Is the term you're looking for simply the rate law of the reaction?
Every chemical reaction has an associated kinetic rate law, consisting of its rate constant, and its reaction orders. Consider the reaction:
$A + B -> C$
Due to the conservation of mass, we can effectively model the rate of formation of the product C, as the rate of consumption of either reactants A or B:
$d[C]/dt = -d[A]/dt = -d[B]/dt$
The brackets in this equation represents the concentration of each respective chemical in the solution. That is, the how much of each molecule of chemical is in a particular volume of solution. This rate of formation is effectively the rate of the reaction itself:
$v = d[C]/dt$
with v being the reaction velocity. As we can see, the reaction velocity is itself a function of the rate of product formation, which is itself directly related to reactant consumption. This, in turn, also means that an instantaneous reaction velocity is also a function of the concentrations of reactant in that instant. Typically, to determine the rate law, the initial rate is measured from initial concentrations, as they are the easiest to measure.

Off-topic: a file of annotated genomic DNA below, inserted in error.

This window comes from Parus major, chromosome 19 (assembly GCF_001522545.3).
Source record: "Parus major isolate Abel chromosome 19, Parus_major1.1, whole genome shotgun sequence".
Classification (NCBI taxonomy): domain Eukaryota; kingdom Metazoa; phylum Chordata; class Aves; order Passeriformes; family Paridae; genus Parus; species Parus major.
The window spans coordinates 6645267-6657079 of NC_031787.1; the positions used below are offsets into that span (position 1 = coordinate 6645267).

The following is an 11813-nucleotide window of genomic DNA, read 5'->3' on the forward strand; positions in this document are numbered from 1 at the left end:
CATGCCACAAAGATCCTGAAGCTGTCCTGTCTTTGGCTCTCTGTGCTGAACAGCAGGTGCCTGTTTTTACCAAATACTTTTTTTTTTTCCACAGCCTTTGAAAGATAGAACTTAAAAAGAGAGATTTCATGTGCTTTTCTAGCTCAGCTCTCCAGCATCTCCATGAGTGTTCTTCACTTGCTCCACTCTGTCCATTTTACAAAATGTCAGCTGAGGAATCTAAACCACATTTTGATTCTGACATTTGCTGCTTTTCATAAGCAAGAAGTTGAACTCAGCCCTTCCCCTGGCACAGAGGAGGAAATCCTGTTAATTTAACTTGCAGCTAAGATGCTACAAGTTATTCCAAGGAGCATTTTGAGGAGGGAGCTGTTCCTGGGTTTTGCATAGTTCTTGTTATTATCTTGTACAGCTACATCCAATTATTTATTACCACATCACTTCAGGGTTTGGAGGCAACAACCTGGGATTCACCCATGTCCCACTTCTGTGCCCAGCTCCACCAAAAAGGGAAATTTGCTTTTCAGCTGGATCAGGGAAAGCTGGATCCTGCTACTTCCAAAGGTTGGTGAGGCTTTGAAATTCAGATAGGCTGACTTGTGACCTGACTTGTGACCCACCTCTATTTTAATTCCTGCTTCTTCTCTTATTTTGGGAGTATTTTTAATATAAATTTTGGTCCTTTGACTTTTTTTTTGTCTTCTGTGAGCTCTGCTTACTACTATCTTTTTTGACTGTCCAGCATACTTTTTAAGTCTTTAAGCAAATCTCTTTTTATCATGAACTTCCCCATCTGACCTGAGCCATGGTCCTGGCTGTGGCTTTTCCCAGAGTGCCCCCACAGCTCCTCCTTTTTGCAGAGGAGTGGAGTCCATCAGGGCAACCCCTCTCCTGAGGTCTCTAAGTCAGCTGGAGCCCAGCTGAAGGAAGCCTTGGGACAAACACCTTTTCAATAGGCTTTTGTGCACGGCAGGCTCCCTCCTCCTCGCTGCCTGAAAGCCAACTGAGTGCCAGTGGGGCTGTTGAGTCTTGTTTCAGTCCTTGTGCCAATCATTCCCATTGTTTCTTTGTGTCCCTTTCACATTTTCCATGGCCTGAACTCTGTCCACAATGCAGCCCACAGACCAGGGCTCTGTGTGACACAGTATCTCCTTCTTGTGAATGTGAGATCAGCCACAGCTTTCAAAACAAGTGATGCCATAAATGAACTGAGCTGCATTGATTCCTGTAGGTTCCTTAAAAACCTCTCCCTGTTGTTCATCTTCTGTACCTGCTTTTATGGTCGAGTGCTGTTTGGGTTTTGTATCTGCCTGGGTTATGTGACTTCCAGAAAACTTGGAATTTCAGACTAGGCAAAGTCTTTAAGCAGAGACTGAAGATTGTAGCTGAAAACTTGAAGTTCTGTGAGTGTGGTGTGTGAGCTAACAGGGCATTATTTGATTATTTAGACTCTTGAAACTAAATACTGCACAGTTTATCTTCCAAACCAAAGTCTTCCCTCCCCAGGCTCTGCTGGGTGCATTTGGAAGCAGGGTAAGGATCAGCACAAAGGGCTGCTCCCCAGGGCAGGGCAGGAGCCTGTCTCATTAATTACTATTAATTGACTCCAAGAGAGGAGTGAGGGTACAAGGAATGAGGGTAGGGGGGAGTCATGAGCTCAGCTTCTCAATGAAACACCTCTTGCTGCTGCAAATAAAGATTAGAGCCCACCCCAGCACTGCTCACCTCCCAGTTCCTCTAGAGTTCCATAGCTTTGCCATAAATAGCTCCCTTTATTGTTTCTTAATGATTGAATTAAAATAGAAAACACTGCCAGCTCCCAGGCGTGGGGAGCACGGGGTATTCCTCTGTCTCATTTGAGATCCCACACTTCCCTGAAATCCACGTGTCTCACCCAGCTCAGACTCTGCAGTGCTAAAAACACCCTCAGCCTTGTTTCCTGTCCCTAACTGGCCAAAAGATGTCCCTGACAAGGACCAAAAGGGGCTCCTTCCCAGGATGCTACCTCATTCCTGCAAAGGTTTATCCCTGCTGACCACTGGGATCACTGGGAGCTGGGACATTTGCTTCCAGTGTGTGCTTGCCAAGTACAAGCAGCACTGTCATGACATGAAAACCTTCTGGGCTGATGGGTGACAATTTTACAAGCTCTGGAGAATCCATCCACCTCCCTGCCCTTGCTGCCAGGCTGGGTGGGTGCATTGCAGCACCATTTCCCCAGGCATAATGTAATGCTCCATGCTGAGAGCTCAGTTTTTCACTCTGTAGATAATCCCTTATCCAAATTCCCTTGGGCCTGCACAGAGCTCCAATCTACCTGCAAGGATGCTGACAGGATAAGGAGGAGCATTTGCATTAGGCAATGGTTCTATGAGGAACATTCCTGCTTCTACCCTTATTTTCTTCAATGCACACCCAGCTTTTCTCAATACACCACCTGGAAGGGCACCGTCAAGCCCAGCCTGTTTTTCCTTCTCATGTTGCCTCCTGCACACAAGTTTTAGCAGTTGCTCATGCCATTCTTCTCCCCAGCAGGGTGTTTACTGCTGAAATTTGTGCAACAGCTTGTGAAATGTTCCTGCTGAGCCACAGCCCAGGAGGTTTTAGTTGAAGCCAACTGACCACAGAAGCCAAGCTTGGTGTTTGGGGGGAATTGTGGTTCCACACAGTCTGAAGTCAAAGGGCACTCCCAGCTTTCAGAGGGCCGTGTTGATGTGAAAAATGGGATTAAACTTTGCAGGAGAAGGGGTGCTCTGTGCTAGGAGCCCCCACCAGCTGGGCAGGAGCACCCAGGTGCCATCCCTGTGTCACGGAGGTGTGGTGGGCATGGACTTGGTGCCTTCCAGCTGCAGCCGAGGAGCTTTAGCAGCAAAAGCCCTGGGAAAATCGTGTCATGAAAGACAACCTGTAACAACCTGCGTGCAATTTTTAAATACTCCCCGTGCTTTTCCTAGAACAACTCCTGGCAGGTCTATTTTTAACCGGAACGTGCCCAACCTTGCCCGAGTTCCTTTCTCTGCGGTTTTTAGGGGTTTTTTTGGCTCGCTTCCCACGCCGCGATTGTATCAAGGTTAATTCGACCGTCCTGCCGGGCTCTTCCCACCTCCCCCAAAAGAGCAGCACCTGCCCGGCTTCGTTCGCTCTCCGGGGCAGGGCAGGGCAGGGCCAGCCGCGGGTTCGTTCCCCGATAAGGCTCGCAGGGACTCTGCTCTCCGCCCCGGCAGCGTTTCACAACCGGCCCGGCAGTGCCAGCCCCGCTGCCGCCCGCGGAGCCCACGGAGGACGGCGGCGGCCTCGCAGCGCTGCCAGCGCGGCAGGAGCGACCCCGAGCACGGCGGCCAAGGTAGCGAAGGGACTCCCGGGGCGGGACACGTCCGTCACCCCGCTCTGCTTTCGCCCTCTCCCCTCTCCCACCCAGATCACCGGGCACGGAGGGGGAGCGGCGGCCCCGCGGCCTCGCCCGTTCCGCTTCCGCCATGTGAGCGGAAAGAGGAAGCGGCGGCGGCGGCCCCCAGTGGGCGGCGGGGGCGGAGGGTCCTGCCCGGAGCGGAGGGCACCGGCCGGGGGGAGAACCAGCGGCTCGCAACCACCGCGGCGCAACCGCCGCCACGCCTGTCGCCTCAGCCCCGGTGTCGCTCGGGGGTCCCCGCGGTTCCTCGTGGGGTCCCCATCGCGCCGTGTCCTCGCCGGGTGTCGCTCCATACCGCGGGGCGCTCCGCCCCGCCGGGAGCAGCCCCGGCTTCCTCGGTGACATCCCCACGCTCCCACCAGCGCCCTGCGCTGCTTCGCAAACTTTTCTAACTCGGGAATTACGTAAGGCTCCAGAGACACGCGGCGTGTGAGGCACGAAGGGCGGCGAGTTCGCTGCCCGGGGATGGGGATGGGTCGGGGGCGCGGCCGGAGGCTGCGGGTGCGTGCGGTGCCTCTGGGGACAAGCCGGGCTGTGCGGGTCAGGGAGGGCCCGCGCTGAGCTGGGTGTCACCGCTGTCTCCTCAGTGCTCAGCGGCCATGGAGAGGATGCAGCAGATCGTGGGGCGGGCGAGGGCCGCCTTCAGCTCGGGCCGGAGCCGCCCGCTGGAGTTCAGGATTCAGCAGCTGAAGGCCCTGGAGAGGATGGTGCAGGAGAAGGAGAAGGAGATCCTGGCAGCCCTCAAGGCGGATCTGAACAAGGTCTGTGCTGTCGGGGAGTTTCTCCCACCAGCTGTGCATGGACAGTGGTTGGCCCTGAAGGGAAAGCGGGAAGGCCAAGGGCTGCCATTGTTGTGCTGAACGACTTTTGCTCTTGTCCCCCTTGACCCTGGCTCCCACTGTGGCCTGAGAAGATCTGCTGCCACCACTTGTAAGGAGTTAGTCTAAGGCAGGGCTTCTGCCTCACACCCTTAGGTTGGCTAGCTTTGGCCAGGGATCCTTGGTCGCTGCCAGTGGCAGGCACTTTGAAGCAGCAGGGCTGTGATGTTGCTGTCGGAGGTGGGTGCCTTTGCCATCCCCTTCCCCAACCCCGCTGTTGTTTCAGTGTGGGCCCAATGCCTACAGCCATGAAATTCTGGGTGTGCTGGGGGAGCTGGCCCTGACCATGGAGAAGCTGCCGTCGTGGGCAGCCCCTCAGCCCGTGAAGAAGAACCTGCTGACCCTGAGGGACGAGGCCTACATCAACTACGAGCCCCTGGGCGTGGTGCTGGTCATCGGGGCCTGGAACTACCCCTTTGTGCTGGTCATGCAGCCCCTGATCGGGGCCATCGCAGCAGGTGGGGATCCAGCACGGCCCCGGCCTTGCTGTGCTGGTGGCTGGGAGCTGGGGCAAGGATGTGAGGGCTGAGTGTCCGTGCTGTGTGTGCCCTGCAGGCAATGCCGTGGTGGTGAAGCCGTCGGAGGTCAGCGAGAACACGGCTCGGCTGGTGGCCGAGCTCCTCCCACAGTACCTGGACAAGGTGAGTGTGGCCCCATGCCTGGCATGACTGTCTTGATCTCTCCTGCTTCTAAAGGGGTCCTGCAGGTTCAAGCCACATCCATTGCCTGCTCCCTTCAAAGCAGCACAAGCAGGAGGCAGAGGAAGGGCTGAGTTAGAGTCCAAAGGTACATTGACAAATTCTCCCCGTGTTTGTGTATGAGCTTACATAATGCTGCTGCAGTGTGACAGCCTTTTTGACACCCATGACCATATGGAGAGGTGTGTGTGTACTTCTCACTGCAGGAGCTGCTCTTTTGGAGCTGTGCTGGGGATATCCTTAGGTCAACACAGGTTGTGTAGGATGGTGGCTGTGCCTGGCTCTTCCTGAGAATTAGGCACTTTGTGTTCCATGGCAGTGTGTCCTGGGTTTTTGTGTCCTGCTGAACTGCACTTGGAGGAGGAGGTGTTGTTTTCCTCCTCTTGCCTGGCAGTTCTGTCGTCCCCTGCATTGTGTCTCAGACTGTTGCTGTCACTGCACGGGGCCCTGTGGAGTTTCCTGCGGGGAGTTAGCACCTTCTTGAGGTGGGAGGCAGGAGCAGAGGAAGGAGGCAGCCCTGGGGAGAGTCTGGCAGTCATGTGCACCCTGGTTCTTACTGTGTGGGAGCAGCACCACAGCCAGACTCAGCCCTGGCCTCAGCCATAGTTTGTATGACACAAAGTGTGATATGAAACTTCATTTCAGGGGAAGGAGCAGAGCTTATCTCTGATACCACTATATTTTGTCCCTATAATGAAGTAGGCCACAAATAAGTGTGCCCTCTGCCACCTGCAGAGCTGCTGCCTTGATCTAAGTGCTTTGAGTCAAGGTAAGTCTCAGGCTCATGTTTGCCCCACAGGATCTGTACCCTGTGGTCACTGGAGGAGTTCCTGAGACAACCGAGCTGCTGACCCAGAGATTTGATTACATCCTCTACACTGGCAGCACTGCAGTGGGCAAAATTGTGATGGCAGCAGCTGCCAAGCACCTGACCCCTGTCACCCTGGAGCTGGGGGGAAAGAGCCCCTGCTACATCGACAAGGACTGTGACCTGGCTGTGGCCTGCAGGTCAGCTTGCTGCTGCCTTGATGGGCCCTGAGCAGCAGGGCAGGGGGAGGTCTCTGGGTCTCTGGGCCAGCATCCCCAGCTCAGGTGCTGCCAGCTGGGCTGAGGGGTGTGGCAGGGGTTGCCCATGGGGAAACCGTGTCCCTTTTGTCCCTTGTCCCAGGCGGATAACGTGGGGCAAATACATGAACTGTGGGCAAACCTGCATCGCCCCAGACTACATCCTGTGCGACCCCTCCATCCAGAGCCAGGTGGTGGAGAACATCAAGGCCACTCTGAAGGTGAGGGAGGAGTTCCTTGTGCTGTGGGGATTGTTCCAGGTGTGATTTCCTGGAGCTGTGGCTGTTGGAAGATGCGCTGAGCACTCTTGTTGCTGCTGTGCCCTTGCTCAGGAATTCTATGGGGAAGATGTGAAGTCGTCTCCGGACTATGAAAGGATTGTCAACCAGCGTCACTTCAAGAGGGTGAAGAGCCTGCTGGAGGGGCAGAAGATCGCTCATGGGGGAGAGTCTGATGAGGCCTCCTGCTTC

But how do we know HOW they are related?
In short: if we don't do an experiment, we don't.
Without doing an experiment, we can only very generally describe the rate law of a reaction. One of the most common forms of rate laws is the following:
$v = k[A]^x[B]^y$
where k is our rate constant, and x and y are our reaction orders. The mystery lies with these variables, and they are determined experimentally as they vary with every reaction.
I am far from an expert in kinetics, but your problem must consider the kinetics of the particular reaction being done. Another quirk of your problem is that the rate constant k itself depends on temperature by a rather involved equation for someone who doesn't know of, or particularly care for the intricacies of chemical kinetics.
Additionally, if I'm understanding your model correctly, you'll also need to consider how the flow of the system itself may or may not impact the concentration of each chemical species. As far as I understand, the initial addition of reactants will generate a gradient of concentration that, as a result, will impact the kinetics of the reaction as a function of its rate of diffusion through the volume of the reaction. One can reasonably conceive that the flow you're describing can affect this rate of diffusion. This is something that is far beyond my realm of expertise, and is more in the realm of fluid mechanics. Of course, for the purpose of this problem, you can intelligently cheese these things, especially with the reaction rate issues by looking up relevant values from well-documented processes.
If you want to do some further reading on rudimentary kinetics, consider the following: